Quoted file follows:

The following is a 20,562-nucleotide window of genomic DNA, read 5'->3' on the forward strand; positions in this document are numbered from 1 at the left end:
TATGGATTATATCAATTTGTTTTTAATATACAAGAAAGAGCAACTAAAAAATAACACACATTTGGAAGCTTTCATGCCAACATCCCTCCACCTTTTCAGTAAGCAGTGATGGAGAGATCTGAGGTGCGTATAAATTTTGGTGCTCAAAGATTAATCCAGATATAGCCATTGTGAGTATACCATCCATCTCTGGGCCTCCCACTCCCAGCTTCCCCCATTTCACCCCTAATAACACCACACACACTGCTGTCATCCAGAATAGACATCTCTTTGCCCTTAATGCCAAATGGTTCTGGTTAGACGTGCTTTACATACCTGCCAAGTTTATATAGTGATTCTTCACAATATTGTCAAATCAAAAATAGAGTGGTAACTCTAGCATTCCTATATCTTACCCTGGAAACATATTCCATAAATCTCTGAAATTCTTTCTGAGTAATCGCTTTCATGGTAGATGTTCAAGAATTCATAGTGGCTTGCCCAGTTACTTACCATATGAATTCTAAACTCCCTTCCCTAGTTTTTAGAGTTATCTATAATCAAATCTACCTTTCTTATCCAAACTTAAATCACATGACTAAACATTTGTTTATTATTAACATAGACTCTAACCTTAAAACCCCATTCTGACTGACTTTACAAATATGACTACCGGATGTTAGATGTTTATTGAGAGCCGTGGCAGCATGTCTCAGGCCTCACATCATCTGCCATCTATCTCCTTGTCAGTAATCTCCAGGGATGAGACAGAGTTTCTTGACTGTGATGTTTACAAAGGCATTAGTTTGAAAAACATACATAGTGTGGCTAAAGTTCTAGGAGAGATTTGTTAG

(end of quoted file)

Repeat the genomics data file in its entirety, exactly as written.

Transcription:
The following is a 20,562-nucleotide window of genomic DNA, read 5'->3' on the forward strand; positions in this document are numbered from 1 at the left end:
TATGGATTATATCAATTTGTTTTTAATATACAAGAAAGAGCAACTAAAAAATAACACACATTTGGAAGCTTTCATGCCAACATCCCTCCACCTTTTCAGTAAGCAGTGATGGAGAGATCTGAGGTGCGTATAAATTTTGGTGCTCAAAGATTAATCCAGATATAGCCATTGTGAGTATACCATCCATCTCTGGGCCTCCCACTCCCAGCTTCCCCCATTTCACCCCTAATAACACCACACACACTGCTGTCATCCAGAATAGACATCTCTTTGCCCTTAATGCCAAATGGTTCTGGTTAGACGTGCTTTACATACCTGCCAAGTTTATATAGTGATTCTTCACAATATTGTCAAATCAAAAATAGAGTGGTAACTCTAGCATTCCTATATCTTACCCTGGAAACATATTCCATAAATCTCTGAAATTCTTTCTGAGTAATCGCTTTCATGGTAGATGTTCAAGAATTCATAGTGGCTTGCCCAGTTACTTACCATATGAATTCTAAACTCCCTTCCCTAGTTTTTAGAGTTATCTATAATCAAATCTACCTTTCTTATCCAAACTTAAATCACATGACTAAACATTTGTTTATTATTAACATAGACTCTAACCTTAAAACCCCATTCTGACTGACTTTACAAATATGACTACCGGATGTTAGATGTTTATTGAGAGCCGTGGCAGCATGTCTCAGGCCTCACATCATCTGCCATCTATCTCCTTGTCAGTAATCTCCAGGGATGAGACAGAGTTTCTTGACTGTGATGTTTACAAAGGCATTAGTTTGAAAAACATACATAGTGTGGCTAAAGTTCTAGGAGAGATTTGTTAG